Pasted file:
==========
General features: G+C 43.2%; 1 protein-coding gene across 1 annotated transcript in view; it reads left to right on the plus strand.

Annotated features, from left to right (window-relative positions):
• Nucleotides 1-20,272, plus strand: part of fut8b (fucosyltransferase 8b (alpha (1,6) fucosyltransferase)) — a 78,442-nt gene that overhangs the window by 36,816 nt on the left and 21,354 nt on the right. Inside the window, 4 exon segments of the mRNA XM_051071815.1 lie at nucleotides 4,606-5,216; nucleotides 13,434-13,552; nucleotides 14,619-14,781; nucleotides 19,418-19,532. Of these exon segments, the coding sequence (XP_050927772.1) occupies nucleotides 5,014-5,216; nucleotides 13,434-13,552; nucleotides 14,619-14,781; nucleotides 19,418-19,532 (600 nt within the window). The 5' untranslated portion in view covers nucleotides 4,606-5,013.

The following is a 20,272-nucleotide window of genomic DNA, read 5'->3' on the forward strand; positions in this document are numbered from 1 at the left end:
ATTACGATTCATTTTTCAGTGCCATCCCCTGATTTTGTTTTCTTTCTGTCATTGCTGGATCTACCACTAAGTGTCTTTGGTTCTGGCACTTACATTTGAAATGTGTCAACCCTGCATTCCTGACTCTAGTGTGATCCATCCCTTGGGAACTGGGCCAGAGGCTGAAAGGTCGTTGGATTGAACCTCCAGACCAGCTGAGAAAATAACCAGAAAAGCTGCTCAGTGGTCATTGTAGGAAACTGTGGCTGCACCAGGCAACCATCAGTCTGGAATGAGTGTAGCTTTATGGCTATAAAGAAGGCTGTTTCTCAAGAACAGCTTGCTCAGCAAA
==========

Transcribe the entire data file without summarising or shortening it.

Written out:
General features: G+C 43.2%; 1 protein-coding gene across 1 annotated transcript in view; it reads left to right on the plus strand.

Annotated features, from left to right (window-relative positions):
• Nucleotides 1-20,272, plus strand: part of fut8b (fucosyltransferase 8b (alpha (1,6) fucosyltransferase)) — a 78,442-nt gene that overhangs the window by 36,816 nt on the left and 21,354 nt on the right. Inside the window, 4 exon segments of the mRNA XM_051071815.1 lie at nucleotides 4,606-5,216; nucleotides 13,434-13,552; nucleotides 14,619-14,781; nucleotides 19,418-19,532. Of these exon segments, the coding sequence (XP_050927772.1) occupies nucleotides 5,014-5,216; nucleotides 13,434-13,552; nucleotides 14,619-14,781; nucleotides 19,418-19,532 (600 nt within the window). The 5' untranslated portion in view covers nucleotides 4,606-5,013.

The following is a 20,272-nucleotide window of genomic DNA, read 5'->3' on the forward strand; positions in this document are numbered from 1 at the left end:
ATTACGATTCATTTTTCAGTGCCATCCCCTGATTTTGTTTTCTTTCTGTCATTGCTGGATCTACCACTAAGTGTCTTTGGTTCTGGCACTTACATTTGAAATGTGTCAACCCTGCATTCCTGACTCTAGTGTGATCCATCCCTTGGGAACTGGGCCAGAGGCTGAAAGGTCGTTGGATTGAACCTCCAGACCAGCTGAGAAAATAACCAGAAAAGCTGCTCAGTGGTCATTGTAGGAAACTGTGGCTGCACCAGGCAACCATCAGTCTGGAATGAGTGTAGCTTTATGGCTATAAAGAAGGCTGTTTCTCAAGAACAGCTTGCTCAGCAAA